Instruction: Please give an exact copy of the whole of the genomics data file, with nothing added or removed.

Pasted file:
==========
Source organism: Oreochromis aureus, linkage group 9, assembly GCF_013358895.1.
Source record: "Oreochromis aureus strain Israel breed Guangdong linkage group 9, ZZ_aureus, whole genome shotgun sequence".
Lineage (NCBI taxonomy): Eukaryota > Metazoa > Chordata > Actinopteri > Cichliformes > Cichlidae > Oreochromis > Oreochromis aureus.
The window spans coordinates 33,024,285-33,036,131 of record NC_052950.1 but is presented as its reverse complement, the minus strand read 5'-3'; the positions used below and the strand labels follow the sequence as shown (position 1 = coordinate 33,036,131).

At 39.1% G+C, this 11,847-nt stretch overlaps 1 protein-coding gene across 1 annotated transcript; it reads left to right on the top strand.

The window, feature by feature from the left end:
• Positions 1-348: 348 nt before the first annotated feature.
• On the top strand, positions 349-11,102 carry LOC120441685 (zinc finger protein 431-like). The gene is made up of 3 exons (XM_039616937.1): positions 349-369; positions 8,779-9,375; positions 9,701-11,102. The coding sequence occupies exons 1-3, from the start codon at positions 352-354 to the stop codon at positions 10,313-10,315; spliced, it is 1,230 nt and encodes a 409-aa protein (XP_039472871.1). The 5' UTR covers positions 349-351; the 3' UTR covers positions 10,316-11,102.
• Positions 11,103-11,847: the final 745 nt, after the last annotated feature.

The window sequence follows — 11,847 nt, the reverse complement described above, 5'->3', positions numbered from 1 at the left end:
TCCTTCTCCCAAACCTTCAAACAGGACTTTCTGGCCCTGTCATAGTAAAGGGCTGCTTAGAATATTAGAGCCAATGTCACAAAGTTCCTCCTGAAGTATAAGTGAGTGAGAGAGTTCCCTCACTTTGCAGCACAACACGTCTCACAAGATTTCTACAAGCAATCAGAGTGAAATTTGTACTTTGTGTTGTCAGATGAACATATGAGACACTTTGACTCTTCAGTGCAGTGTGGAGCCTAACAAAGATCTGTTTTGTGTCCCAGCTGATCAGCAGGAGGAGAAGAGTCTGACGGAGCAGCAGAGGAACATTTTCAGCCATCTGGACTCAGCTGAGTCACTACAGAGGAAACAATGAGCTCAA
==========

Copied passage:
Source organism: Oreochromis aureus, linkage group 9, assembly GCF_013358895.1.
Source record: "Oreochromis aureus strain Israel breed Guangdong linkage group 9, ZZ_aureus, whole genome shotgun sequence".
Lineage (NCBI taxonomy): Eukaryota > Metazoa > Chordata > Actinopteri > Cichliformes > Cichlidae > Oreochromis > Oreochromis aureus.
The window spans coordinates 33,024,285-33,036,131 of record NC_052950.1 but is presented as its reverse complement, the minus strand read 5'-3'; the positions used below and the strand labels follow the sequence as shown (position 1 = coordinate 33,036,131).

At 39.1% G+C, this 11,847-nt stretch overlaps 1 protein-coding gene across 1 annotated transcript; it reads left to right on the top strand.

The window, feature by feature from the left end:
• Positions 1-348: 348 nt before the first annotated feature.
• On the top strand, positions 349-11,102 carry LOC120441685 (zinc finger protein 431-like). The gene is made up of 3 exons (XM_039616937.1): positions 349-369; positions 8,779-9,375; positions 9,701-11,102. The coding sequence occupies exons 1-3, from the start codon at positions 352-354 to the stop codon at positions 10,313-10,315; spliced, it is 1,230 nt and encodes a 409-aa protein (XP_039472871.1). The 5' UTR covers positions 349-351; the 3' UTR covers positions 10,316-11,102.
• Positions 11,103-11,847: the final 745 nt, after the last annotated feature.

The window sequence follows — 11,847 nt, the reverse complement described above, 5'->3', positions numbered from 1 at the left end:
TCCTTCTCCCAAACCTTCAAACAGGACTTTCTGGCCCTGTCATAGTAAAGGGCTGCTTAGAATATTAGAGCCAATGTCACAAAGTTCCTCCTGAAGTATAAGTGAGTGAGAGAGTTCCCTCACTTTGCAGCACAACACGTCTCACAAGATTTCTACAAGCAATCAGAGTGAAATTTGTACTTTGTGTTGTCAGATGAACATATGAGACACTTTGACTCTTCAGTGCAGTGTGGAGCCTAACAAAGATCTGTTTTGTGTCCCAGCTGATCAGCAGGAGGAGAAGAGTCTGACGGAGCAGCAGAGGAACATTTTCAGCCATCTGGACTCAGCTGAGTCACTACAGAGGAAACAATGAGCTCAA